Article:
ICO Explained

Craig Wright, an Australian entrepreneur, who claimed in 2016 that he is Satoshi Nakamoto, creator of bitcoin. Source: The Economist.

Cryptocurrency is any currency associated with the internet that uses cryptography – the process of converting legible information into an almost uncrackable code, to track purchases and transfers.

Cryptography was created to cater to the need for secure communications in the Second World War. It has evolved in the digital era thanks to mathematical theory and computer science, to become a way to secure communications, information and money online.

Bitcoin was the first cryptocurrency, other examples include Ethereum and Ether.

How does it work?

To buy or sell bitcoin, users need to have a bitcoin wallet installed on their desktop or mobile devices. The identity of users are kept anonymous but transactions are tracked with digital identification comprised of a bitcoin address and a private key.

Think of your bitcoin address as a transparent safety deposit box. Everyone knows what is inside but only the private key can access it. These “safety deposit boxes” are public logs called blockchain.

How do you get bitcoin in the first place? Users typically take part in mining.

Mining is the act of verifying bitcoin transactions by contributing computing power to match private key to bitcoin address. Whenever a new block of transactions is created, it is added to the chain of blocks, hence the name. Still with us?

For comparison’s sake, blockchain technology  is similar to Google Docs.

Before the arrival of Google Docs, users could only edit documents via Microsoft Word one person at a time because two users couldn’t edit a document simultaneously. With Google Docs, both parties have access to the same document at the same time if they are provided access.

Blockchain technology is like a shared document, but it is a shared ledger.

What is bitcoin used for?

Blockchain solves two challenging problems associated with digital transactions: securing information and avoiding duplication making the technology widely applicable to multiple use cases.

It also eliminates all the pain points with transferring money through traditional methods: crossing borders, rescheduling for bank holidays, high bank fees, failed/dropped transfers, etc.

“The blockchain is an incorruptible digital ledger of economic transactions that can be programmed to record not just financial transactions but virtually everything of value.” – Don & Alex Tabscott, Blockchain Revolution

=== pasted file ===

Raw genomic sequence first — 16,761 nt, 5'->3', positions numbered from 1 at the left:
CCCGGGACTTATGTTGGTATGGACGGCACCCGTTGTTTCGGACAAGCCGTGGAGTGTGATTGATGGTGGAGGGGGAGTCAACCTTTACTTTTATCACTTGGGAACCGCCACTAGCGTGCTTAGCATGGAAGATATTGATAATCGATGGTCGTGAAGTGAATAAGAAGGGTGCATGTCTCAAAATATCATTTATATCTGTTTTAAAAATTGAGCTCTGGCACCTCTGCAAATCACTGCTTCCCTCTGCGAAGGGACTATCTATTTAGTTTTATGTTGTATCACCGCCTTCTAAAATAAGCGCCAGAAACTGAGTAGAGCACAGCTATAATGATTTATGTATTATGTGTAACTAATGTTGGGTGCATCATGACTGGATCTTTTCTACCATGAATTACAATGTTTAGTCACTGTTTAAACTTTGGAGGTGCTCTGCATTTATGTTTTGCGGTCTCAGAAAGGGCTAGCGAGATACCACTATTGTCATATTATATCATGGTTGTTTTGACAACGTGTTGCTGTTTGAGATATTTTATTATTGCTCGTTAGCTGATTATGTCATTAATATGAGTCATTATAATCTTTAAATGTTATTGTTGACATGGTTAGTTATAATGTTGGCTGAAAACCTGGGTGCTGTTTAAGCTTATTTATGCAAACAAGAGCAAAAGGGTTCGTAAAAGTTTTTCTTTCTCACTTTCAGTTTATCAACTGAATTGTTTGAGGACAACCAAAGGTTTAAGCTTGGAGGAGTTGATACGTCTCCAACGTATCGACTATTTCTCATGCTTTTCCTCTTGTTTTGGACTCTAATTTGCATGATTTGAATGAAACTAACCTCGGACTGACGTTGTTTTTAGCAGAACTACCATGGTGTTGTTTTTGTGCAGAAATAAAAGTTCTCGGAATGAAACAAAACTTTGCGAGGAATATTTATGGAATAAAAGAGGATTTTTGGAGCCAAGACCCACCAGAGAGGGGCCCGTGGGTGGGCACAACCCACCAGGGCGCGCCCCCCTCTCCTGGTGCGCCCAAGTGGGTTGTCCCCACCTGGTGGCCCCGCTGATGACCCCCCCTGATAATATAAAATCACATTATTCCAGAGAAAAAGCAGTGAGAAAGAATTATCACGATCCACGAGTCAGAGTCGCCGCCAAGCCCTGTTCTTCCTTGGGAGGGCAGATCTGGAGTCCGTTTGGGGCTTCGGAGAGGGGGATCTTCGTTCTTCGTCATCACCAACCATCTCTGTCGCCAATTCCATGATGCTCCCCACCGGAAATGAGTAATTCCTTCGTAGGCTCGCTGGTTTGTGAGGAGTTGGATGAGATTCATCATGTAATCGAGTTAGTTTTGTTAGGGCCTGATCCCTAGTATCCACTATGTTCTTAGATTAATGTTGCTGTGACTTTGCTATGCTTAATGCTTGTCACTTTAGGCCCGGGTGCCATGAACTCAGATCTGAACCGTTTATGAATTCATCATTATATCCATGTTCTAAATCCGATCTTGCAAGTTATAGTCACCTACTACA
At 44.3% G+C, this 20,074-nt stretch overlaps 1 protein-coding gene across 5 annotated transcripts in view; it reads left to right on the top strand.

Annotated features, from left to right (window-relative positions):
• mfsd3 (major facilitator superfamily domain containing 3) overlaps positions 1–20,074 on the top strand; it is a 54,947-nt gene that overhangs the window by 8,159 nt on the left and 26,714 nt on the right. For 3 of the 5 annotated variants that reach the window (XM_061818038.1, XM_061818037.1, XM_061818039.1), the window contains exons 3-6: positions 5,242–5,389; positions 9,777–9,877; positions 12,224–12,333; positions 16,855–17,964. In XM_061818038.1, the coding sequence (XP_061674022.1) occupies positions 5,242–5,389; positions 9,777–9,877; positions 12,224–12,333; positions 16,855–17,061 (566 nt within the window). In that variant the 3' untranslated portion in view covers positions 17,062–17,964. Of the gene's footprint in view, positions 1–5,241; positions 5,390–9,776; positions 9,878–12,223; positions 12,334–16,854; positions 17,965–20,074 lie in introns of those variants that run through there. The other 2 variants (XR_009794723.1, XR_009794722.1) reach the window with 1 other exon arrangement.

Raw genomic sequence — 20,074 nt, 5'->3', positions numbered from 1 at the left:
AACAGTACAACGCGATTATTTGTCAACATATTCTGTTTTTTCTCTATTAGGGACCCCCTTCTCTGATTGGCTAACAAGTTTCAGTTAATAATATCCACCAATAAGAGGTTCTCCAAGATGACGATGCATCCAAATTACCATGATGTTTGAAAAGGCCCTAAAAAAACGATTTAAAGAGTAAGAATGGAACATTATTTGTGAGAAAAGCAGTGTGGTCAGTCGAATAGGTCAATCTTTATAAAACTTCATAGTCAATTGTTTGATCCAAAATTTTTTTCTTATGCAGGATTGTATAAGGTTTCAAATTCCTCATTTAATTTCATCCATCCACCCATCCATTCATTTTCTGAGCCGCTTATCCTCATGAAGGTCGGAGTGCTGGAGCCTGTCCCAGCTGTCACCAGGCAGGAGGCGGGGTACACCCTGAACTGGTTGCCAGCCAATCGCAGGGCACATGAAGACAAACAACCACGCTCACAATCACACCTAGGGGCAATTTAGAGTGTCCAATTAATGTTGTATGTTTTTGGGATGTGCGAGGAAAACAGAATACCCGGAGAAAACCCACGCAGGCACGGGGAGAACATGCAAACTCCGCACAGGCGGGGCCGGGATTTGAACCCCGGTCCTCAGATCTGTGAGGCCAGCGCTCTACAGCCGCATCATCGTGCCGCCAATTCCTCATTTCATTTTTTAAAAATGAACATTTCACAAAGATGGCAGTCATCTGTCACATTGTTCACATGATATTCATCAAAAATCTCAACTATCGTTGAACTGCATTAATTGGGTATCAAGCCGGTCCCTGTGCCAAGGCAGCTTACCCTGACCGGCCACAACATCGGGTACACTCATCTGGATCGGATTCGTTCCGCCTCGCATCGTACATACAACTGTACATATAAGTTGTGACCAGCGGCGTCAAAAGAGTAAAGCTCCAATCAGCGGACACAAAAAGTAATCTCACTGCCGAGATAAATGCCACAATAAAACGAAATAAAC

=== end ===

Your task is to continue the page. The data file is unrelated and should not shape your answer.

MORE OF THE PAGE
Because bitcoin allows users to stay anonymous, it has raised concerns in its application to facilitate drug deals, money laundering and illegal purchases. But as with all crime, there is a price to pay if caught.

“But if you catch people using something like Silk Road [bitcoin market], you’ve uncovered their whole criminal history,” Sarah Meiklejohn, computer scientist at University College London, says. “It’s like discovering their books.”

In more positive applications, tech giants like IBM are utilizing blockchain technology for information storage in healthcare, government, and supply chain for its accuracy and transparency.

Estimated spending on blockchain technology by banks in 2019 can be as high as $400 million.

ICO Explained

The price of bitcoin has fluctuated aggressively since it became popular in 2013 when prices rose by almost 10,000% before the biggest online bitcoin exchange sent it crashing.

Telegraph recently reported that there are currently 15 million bitcoins in circulation, each of which is worth $4,231 (as of September 2017). A single bitcoin’s sharp increase in value has many sceptics believing that we are in a bubble.

ICO Explained

Back full circle, what’s the big deal with ICO?

Similar to an Initial Public Offering (IPO), an Initial Coin Offering (ICO) is when a company offers a chance to invest in a new cryptocurrency. Instead of trading shares, companies exchange their newly created cryptocurrencies, known as tokens in ICO…essentially, code.

An example would be OmiseGO ICO in August, when the payments company raised $25 million selling its OMG tokens. Since then, many news outlets are reporting millions of dollars raised in selling cryptocurrencies in a matter of a few hours.

China banned ICO because its legality is described as ‘undefined’ and it was only in July this year that US regulators began looking into it.